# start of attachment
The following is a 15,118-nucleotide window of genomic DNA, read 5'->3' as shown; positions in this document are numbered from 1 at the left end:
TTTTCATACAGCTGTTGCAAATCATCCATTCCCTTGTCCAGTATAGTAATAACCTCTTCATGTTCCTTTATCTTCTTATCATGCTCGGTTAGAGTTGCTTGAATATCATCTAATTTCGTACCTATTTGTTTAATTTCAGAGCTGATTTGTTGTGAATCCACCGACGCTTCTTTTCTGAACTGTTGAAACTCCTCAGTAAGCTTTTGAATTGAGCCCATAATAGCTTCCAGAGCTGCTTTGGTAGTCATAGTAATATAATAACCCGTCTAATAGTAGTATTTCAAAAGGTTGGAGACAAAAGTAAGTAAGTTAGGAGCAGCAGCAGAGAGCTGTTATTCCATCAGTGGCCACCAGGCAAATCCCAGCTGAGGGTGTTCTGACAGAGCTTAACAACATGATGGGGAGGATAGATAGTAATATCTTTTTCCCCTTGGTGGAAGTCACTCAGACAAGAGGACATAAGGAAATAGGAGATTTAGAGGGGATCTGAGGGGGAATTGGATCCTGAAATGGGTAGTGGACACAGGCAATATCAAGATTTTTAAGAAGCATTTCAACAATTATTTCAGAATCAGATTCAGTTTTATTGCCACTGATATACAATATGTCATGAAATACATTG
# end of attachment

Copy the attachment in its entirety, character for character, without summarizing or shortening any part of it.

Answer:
The following is a 15,118-nucleotide window of genomic DNA, read 5'->3' as shown; positions in this document are numbered from 1 at the left end:
TTTTCATACAGCTGTTGCAAATCATCCATTCCCTTGTCCAGTATAGTAATAACCTCTTCATGTTCCTTTATCTTCTTATCATGCTCGGTTAGAGTTGCTTGAATATCATCTAATTTCGTACCTATTTGTTTAATTTCAGAGCTGATTTGTTGTGAATCCACCGACGCTTCTTTTCTGAACTGTTGAAACTCCTCAGTAAGCTTTTGAATTGAGCCCATAATAGCTTCCAGAGCTGCTTTGGTAGTCATAGTAATATAATAACCCGTCTAATAGTAGTATTTCAAAAGGTTGGAGACAAAAGTAAGTAAGTTAGGAGCAGCAGCAGAGAGCTGTTATTCCATCAGTGGCCACCAGGCAAATCCCAGCTGAGGGTGTTCTGACAGAGCTTAACAACATGATGGGGAGGATAGATAGTAATATCTTTTTCCCCTTGGTGGAAGTCACTCAGACAAGAGGACATAAGGAAATAGGAGATTTAGAGGGGATCTGAGGGGGAATTGGATCCTGAAATGGGTAGTGGACACAGGCAATATCAAGATTTTTAAGAAGCATTTCAACAATTATTTCAGAATCAGATTCAGTTTTATTGCCACTGATATACAATATGTCATGAAATACATTG